Profile: An Advocate For ‘The Help’ Who Speaks From Experience

Barbara Young discussed the movie "The Help" on MSNBC. (Screen shot from MSNBC)

The abuse and enslavement of domestic workers that we have noted here at Voices is the most dramatic example of what advocates say is widespread exploitation and mistreatment of live in maids, nannies and other household servants in America.

It’s that exploitation that Barbara Young, a Caribbean immigrant who worked 17 years as an elderly care giver and nanny, is trying to put a stop to, Carib News reported in its print edition. As a key organizer for the National Domestic Workers Alliance, Brown has become an eloquent voice for “the help.”

“I believe passionately in what I am doing and it is more than a job,” said Young. “It was quite a shock to me when I came to the United States in 1993 to discover that domestics were excluded from the country’s labor laws and regulations and they didn’t have the rights of other workers. It was an eye-opener for me.”

That experience put Young on a path to activism.

Much has changed in her life since she came to America from the Caribbean and become first an “elderly care giver” in Queens and later a nanny looking after the young children of working couples. By 2001 the West Indian was agitating for better conditions for domestic[s] and joined forces with Domestic Workers United, a Manhattan organization fighting for the inclusion of nannies, housekeepers and domestics in the regulations that set basic labor standards.

“We fought alongside activists to get domestics included in the categories of workers protected by the regulations,” she explained.

Young,  who has traveled all over the country to make her case, has seen the movement make strides.

Her activities and those of the National Domestic Workers Allies have met with success. The New  York State legislature — the Assembly and the State Senate — recently approved a Domestic Bill of Rights which stipulates that domestic workers have a 40-hour week; are given paid days-off after a year; are eligible for overtime; and earned the right to organize as a group in the labor force.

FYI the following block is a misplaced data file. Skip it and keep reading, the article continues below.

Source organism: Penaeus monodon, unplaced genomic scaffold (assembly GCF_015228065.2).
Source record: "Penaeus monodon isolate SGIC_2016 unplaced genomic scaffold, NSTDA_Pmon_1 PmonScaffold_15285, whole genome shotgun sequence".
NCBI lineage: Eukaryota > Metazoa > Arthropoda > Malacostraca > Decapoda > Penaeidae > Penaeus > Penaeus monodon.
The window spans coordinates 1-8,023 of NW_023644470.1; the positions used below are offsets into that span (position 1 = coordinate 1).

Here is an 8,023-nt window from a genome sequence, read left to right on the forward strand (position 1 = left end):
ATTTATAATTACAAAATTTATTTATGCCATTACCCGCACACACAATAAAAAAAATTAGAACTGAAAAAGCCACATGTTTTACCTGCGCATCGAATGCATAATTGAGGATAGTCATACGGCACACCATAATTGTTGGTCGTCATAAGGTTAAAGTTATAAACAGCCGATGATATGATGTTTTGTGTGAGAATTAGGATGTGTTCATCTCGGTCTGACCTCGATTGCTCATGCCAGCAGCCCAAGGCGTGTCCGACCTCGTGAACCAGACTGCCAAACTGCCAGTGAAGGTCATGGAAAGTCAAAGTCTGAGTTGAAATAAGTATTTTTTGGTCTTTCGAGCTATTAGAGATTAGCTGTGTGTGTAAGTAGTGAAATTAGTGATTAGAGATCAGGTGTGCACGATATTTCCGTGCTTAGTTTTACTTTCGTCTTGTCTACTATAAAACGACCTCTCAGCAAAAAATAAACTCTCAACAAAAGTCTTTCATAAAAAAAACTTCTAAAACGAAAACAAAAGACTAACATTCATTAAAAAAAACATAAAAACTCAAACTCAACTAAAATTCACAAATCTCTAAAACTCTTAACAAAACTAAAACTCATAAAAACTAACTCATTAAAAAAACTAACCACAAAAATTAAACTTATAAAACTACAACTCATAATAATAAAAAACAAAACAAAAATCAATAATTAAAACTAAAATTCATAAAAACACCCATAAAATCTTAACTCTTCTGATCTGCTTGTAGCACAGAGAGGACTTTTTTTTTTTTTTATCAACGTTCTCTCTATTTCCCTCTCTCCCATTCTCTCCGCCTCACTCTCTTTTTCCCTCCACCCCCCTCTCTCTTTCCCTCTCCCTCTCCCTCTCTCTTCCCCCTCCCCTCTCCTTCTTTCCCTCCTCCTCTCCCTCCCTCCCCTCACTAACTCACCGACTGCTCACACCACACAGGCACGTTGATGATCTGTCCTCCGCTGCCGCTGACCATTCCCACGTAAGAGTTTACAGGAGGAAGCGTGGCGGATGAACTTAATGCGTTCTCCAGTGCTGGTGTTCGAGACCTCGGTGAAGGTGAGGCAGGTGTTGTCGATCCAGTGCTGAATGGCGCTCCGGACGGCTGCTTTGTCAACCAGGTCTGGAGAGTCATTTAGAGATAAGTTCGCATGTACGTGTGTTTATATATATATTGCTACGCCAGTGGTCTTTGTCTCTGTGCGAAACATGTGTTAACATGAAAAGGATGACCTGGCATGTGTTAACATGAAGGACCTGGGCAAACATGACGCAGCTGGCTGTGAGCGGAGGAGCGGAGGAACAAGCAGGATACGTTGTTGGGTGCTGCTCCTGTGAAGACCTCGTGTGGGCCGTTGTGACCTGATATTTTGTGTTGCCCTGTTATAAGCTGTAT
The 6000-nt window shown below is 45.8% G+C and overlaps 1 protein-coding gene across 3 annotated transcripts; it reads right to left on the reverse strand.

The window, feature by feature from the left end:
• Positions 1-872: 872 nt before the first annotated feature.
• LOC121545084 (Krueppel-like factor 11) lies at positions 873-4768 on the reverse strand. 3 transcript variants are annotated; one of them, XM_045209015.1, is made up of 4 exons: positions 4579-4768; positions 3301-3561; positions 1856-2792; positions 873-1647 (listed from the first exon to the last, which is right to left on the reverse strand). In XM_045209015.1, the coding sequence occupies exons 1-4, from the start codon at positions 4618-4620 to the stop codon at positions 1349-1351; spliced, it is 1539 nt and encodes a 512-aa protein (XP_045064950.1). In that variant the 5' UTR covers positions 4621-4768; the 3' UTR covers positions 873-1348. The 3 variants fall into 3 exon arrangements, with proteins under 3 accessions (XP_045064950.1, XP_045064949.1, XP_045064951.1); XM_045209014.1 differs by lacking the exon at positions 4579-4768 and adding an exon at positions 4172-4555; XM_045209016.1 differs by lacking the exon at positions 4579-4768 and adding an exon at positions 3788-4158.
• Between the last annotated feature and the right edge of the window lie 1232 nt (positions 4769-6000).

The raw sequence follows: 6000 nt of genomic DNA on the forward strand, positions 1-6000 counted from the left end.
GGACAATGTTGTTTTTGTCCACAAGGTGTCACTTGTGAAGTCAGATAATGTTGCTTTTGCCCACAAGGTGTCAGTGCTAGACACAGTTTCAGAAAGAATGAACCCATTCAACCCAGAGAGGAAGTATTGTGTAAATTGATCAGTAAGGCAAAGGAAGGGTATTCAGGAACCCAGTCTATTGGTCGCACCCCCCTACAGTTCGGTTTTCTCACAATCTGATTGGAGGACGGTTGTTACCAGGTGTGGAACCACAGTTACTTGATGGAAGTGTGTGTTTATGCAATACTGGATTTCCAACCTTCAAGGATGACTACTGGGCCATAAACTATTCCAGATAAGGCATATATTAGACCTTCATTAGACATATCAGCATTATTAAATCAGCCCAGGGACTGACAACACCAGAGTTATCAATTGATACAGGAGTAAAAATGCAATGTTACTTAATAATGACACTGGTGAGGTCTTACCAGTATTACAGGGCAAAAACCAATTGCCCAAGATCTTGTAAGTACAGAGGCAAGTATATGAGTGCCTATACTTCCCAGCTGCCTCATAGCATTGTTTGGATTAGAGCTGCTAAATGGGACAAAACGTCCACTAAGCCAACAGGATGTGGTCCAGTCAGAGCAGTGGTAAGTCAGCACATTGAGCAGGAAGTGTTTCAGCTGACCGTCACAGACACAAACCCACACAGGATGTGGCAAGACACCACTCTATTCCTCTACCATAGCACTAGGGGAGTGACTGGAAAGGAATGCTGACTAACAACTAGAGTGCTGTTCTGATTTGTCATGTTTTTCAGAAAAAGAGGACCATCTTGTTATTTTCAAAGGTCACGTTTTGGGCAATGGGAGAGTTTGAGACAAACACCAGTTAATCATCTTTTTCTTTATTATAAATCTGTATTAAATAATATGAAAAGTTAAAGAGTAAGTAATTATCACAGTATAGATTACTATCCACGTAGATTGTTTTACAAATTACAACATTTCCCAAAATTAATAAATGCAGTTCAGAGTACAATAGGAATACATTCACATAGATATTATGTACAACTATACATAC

“Our next target is Washington D.C to get a Bill of Rights for domestic workers there,” said the Caribbean immigrant.

The movement also got some traction from the recent Hollywood movie “The Help.” In February, Young was flown to California for an Oscar-viewing party and to participate in a discussion about the movie and domestic work. Despite criticisms that the film offered stereotyped images of black women as maids, Young defended “The Help” for the attention it brought to the plight of domestic workers.

“I was grateful to the producers of the movie for bringing domestic work to the forefront,” Young told the Carib News. “When we watched it as a family there wasn’t a dry-eye in the room. It brought back memories of my experiences as a live-in domestic on Long Island.”

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